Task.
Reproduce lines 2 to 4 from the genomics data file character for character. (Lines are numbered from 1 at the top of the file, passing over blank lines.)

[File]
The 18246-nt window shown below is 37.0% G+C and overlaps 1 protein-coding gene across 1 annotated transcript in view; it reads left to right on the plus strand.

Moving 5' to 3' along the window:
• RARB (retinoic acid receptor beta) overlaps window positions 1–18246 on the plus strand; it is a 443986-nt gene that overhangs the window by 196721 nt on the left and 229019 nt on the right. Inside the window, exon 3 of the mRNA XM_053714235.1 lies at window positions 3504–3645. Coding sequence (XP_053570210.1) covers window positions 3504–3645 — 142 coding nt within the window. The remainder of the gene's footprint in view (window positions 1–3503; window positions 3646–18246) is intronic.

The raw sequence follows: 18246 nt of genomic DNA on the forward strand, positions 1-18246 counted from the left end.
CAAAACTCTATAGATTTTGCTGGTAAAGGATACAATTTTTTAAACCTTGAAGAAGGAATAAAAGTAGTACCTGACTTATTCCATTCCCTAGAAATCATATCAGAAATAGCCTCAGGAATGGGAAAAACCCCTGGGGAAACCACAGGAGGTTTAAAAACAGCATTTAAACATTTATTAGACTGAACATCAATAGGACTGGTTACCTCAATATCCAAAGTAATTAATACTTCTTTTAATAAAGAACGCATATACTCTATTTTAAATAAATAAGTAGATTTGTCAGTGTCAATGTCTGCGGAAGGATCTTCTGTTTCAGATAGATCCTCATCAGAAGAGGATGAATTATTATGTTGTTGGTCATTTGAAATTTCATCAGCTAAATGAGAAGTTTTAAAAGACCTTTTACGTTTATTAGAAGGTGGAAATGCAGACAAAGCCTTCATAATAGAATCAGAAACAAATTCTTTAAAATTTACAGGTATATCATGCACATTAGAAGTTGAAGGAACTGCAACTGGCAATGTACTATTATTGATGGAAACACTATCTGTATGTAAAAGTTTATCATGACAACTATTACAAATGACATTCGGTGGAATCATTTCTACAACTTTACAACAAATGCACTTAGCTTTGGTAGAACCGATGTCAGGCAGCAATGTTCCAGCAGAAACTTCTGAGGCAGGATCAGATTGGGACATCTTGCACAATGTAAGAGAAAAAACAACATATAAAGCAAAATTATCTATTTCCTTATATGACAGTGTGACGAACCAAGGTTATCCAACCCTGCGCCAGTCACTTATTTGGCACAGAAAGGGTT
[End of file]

Moving 5' to 3' along the window:
• RARB (retinoic acid receptor beta) overlaps window positions 1–18246 on the plus strand; it is a 443986-nt gene that overhangs the window by 196721 nt on the left and 229019 nt on the right. Inside the window, exon 3 of the mRNA XM_053714235.1 lies at window positions 3504–3645. Coding sequence (XP_053570210.1) covers window positions 3504–3645 — 142 coding nt within the window. The remainder of the gene's footprint in view (window positions 1–3503; window positions 3646–18246) is intronic.

The raw sequence follows: 18246 nt of genomic DNA on the forward strand, positions 1-18246 counted from the left end.